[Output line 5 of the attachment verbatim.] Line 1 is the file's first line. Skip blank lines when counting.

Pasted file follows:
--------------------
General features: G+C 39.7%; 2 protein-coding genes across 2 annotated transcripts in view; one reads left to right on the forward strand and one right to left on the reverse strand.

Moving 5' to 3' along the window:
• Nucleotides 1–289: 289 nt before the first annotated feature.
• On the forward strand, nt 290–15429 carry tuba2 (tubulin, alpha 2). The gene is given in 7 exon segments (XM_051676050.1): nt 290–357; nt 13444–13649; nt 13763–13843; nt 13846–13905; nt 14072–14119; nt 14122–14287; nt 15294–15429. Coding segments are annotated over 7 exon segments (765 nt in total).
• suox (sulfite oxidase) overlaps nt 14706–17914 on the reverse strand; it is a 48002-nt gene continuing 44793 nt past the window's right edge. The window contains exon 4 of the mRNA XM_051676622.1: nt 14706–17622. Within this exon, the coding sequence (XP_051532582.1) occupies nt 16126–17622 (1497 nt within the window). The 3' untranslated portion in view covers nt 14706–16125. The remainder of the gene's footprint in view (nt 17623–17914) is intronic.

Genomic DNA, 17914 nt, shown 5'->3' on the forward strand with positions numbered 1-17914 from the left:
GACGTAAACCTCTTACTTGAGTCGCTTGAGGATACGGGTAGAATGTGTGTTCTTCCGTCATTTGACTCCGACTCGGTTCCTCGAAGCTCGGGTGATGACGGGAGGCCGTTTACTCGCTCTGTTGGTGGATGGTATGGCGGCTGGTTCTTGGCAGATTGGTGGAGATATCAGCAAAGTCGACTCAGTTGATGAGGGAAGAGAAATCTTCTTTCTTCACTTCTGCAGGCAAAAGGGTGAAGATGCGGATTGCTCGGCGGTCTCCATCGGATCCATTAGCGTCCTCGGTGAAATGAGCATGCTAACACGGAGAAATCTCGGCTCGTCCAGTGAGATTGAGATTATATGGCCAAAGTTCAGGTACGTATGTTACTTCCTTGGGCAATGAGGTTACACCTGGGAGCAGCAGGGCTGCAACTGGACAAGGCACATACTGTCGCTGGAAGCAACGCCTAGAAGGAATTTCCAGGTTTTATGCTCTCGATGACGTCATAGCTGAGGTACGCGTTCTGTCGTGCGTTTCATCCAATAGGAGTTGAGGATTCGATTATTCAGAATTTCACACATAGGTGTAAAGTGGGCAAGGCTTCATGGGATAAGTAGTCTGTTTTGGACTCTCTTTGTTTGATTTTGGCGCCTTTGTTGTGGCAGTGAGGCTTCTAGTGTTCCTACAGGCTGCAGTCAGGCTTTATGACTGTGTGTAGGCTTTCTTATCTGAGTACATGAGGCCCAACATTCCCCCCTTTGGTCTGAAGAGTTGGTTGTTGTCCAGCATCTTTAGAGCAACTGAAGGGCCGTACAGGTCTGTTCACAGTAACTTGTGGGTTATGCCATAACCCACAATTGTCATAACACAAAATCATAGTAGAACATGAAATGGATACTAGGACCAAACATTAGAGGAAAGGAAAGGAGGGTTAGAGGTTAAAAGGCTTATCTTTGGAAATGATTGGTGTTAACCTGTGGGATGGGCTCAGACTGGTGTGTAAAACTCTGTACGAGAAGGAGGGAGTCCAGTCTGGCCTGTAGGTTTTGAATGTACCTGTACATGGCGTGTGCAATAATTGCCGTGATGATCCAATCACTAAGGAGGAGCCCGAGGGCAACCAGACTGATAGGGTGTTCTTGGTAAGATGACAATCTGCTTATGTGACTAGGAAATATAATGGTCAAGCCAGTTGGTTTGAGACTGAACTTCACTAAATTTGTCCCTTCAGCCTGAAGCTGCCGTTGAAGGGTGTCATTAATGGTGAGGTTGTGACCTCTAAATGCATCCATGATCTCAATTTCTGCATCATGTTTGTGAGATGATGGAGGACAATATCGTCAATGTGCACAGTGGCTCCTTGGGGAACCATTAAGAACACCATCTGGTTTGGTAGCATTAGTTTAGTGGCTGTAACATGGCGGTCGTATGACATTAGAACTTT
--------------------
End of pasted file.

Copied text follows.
• suox (sulfite oxidase) overlaps nt 14706–17914 on the reverse strand; it is a 48002-nt gene continuing 44793 nt past the window's right edge. The window contains exon 4 of the mRNA XM_051676622.1: nt 14706–17622. Within this exon, the coding sequence (XP_051532582.1) occupies nt 16126–17622 (1497 nt within the window). The 3' untranslated portion in view covers nt 14706–16125. The remainder of the gene's footprint in view (nt 17623–17914) is intronic.